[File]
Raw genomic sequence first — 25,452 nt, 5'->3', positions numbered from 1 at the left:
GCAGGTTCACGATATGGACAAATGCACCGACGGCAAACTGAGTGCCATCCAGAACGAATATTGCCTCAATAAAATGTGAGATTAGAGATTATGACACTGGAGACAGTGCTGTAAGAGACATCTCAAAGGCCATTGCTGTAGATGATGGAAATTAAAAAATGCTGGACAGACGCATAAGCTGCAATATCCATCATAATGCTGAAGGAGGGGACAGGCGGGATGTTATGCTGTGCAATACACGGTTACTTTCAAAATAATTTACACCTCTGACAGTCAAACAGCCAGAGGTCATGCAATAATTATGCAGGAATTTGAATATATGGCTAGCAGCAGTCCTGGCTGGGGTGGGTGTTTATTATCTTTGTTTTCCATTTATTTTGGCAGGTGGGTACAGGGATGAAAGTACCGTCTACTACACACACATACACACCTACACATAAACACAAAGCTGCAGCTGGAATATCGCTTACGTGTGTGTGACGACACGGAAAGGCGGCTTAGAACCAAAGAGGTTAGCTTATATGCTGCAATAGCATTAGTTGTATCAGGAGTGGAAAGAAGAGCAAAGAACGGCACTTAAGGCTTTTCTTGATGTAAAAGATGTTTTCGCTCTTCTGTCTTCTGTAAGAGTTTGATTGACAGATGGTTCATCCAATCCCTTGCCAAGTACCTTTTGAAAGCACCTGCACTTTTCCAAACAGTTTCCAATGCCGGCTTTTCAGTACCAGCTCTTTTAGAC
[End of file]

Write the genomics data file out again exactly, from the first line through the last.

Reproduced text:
Raw genomic sequence first — 25,452 nt, 5'->3', positions numbered from 1 at the left:
GCAGGTTCACGATATGGACAAATGCACCGACGGCAAACTGAGTGCCATCCAGAACGAATATTGCCTCAATAAAATGTGAGATTAGAGATTATGACACTGGAGACAGTGCTGTAAGAGACATCTCAAAGGCCATTGCTGTAGATGATGGAAATTAAAAAATGCTGGACAGACGCATAAGCTGCAATATCCATCATAATGCTGAAGGAGGGGACAGGCGGGATGTTATGCTGTGCAATACACGGTTACTTTCAAAATAATTTACACCTCTGACAGTCAAACAGCCAGAGGTCATGCAATAATTATGCAGGAATTTGAATATATGGCTAGCAGCAGTCCTGGCTGGGGTGGGTGTTTATTATCTTTGTTTTCCATTTATTTTGGCAGGTGGGTACAGGGATGAAAGTACCGTCTACTACACACACATACACACCTACACATAAACACAAAGCTGCAGCTGGAATATCGCTTACGTGTGTGTGACGACACGGAAAGGCGGCTTAGAACCAAAGAGGTTAGCTTATATGCTGCAATAGCATTAGTTGTATCAGGAGTGGAAAGAAGAGCAAAGAACGGCACTTAAGGCTTTTCTTGATGTAAAAGATGTTTTCGCTCTTCTGTCTTCTGTAAGAGTTTGATTGACAGATGGTTCATCCAATCCCTTGCCAAGTACCTTTTGAAAGCACCTGCACTTTTCCAAACAGTTTCCAATGCCGGCTTTTCAGTACCAGCTCTTTTAGAC